From a recent blog by Josh Corey, who tackles the subject of poetry's intentions through a recent publication by David Orr: Beautiful and Pointless: A Guide to Modern Poetry —and through other various critcal material.

The problem [...] is that we are never completely outside interpretation, just as we are never completely outside politics: the claim that poems need not be interpreted simply sets up the existing interpretive framework as the unmarked case, a "good" universal approach next to which all other approaches are particular, "academic," and "bad."

Corey provides a link to an important essay by Susan Sontag, "Against Interpretation," published in 1964, which is still relevant today.

Saturday, April 23, 2011

Cypress, Texas

Cypress, Texas, originally uploaded by d_g_s.

Rust and red paint.

Cypress, Texas

Cypress, Texas, originally uploaded by d_g_s.

For some reason the lighting and shadows for this basic photograph work beyond the mundane scene for me. Rather like the results.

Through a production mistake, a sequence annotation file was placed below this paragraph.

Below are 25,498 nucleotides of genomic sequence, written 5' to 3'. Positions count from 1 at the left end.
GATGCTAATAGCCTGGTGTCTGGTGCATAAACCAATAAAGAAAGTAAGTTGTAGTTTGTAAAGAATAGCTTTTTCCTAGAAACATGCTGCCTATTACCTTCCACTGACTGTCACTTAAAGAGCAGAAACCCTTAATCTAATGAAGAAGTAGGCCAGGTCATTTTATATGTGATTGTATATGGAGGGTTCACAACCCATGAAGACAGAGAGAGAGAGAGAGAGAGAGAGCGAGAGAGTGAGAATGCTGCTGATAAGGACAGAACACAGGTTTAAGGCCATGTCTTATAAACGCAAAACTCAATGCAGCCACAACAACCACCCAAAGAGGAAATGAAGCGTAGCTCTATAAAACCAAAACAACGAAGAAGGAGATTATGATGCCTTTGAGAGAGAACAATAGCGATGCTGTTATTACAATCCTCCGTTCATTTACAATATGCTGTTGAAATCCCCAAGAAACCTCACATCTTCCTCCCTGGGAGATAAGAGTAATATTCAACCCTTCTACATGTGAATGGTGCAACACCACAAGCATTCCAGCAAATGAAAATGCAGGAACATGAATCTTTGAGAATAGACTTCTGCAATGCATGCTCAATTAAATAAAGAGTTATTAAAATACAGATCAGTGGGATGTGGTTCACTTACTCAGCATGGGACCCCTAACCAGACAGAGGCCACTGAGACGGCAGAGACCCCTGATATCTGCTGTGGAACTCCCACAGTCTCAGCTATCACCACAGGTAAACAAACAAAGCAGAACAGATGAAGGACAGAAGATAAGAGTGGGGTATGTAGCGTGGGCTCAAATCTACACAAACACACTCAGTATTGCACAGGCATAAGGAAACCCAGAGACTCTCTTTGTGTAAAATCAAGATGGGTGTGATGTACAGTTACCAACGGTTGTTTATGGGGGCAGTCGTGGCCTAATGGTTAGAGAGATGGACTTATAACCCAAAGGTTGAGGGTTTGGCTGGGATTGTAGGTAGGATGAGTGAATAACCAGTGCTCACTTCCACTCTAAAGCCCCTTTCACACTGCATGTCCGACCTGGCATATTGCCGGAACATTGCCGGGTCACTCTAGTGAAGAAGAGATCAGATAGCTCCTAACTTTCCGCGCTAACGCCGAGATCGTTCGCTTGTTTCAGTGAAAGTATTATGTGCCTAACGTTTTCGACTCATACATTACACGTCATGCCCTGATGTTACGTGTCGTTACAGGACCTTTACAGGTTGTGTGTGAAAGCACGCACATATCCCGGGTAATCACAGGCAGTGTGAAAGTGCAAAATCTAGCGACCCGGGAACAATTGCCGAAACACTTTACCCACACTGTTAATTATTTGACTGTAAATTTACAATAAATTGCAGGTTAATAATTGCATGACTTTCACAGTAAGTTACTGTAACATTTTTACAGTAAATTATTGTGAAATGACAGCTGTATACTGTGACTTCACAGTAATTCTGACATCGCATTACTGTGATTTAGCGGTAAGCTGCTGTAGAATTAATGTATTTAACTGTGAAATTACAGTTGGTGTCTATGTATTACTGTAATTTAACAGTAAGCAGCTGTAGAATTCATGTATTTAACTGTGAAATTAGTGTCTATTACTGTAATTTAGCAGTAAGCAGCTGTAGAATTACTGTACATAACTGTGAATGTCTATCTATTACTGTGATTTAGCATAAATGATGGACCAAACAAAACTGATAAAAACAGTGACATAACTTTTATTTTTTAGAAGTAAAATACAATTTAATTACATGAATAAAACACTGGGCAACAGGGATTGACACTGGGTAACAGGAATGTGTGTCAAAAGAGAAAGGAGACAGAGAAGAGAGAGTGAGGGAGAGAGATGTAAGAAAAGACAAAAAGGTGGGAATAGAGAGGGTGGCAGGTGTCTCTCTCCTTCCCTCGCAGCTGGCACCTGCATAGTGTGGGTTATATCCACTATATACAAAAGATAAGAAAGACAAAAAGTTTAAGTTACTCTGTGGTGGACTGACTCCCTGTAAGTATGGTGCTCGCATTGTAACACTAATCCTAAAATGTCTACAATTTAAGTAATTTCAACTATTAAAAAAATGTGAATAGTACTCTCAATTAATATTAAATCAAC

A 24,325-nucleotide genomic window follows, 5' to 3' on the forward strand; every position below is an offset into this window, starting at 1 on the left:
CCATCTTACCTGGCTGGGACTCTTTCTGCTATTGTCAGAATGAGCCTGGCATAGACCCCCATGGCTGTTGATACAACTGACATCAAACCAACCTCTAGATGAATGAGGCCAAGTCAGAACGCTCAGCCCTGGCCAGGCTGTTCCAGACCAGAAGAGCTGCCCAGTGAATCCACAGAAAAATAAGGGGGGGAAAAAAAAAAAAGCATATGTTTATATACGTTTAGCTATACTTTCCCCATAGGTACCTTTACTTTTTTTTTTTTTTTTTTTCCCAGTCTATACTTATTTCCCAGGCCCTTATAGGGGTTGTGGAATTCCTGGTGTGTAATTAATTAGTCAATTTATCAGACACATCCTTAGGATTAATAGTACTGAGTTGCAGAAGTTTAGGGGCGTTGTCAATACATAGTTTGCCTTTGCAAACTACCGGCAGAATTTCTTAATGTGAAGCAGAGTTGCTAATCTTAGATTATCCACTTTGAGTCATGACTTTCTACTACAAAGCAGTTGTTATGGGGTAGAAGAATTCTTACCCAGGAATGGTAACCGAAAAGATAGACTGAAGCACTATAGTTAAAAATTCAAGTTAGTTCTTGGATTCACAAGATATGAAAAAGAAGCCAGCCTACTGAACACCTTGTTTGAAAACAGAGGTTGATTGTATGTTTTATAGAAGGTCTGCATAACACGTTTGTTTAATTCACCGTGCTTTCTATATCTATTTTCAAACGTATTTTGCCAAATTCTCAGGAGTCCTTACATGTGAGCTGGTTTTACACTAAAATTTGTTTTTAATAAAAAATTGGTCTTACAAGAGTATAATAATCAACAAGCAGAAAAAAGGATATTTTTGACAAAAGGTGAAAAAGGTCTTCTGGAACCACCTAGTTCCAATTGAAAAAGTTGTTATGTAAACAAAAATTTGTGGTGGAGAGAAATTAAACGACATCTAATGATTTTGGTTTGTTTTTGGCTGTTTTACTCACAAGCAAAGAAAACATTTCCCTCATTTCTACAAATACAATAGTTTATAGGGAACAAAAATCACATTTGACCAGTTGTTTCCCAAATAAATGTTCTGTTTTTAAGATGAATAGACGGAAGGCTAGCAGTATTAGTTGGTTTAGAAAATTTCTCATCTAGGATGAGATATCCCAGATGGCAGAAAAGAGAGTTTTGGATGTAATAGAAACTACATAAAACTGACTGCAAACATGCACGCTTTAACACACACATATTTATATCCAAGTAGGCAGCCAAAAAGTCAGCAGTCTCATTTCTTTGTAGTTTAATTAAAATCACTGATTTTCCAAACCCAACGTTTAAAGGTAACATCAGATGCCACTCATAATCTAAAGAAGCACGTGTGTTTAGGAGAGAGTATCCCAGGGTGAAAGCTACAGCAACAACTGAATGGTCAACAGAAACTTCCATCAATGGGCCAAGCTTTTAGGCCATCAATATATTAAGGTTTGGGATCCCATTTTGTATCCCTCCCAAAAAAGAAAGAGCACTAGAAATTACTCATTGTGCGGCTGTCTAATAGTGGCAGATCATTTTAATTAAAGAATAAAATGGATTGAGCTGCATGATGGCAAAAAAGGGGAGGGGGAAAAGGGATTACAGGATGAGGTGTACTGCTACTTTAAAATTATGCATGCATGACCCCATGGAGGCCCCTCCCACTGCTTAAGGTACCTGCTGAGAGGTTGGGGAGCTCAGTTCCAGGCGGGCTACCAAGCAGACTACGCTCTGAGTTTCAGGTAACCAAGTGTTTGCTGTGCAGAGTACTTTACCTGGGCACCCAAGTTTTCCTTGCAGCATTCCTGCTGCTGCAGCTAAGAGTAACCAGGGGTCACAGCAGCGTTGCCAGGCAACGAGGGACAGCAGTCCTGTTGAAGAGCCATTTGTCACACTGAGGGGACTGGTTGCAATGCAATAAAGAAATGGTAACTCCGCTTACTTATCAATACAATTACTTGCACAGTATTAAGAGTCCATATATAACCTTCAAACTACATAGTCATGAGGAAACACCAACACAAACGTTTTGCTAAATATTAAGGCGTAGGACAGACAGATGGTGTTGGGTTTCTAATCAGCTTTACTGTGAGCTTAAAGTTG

For most of the night,
baby refuses to sleep—
we rock, back and forth.

Friday, April 22, 2011

Six Word Haiku Challenge || 342/365

From a variety of literary resources open to me at the moment, I read a creative writing challenge: generate a six word, traditional haiku. At first my reaction was negative. Felt a viable poem shouldn’t be put under such severe restrictions. Yet...

Since that moment, I wrestled with the concept, despite the fact I lost the original source for the prompt. A plan formed on its own. The math set up the pattern. Every line would have two words.

Or better still, begin with concentrating on multi-syllabic words, pulling out various phrases with a stronger complexity of phonetic makeup, but words within the common vernacular.

For instance, with the logic that a five syllable word could open and/or close the poem, in order to control the word count, I began listing possibilities:

With that said, retaining the syllable/wound count created a stronger frustration than expected. Perhaps I tried too hard to maintain a purist approach. The poem which resulted lacks a sense of the poet-individual and lacks a true epiphany moment. The form is correct; the theme is weak. In the upcoming months I may play with the idea some more.

words inevitably
fracture the language.

Scottish Poetry Library: Postcards to Japan

From the Scottish Poetry Library blog, Our Sweet Old Etcetera...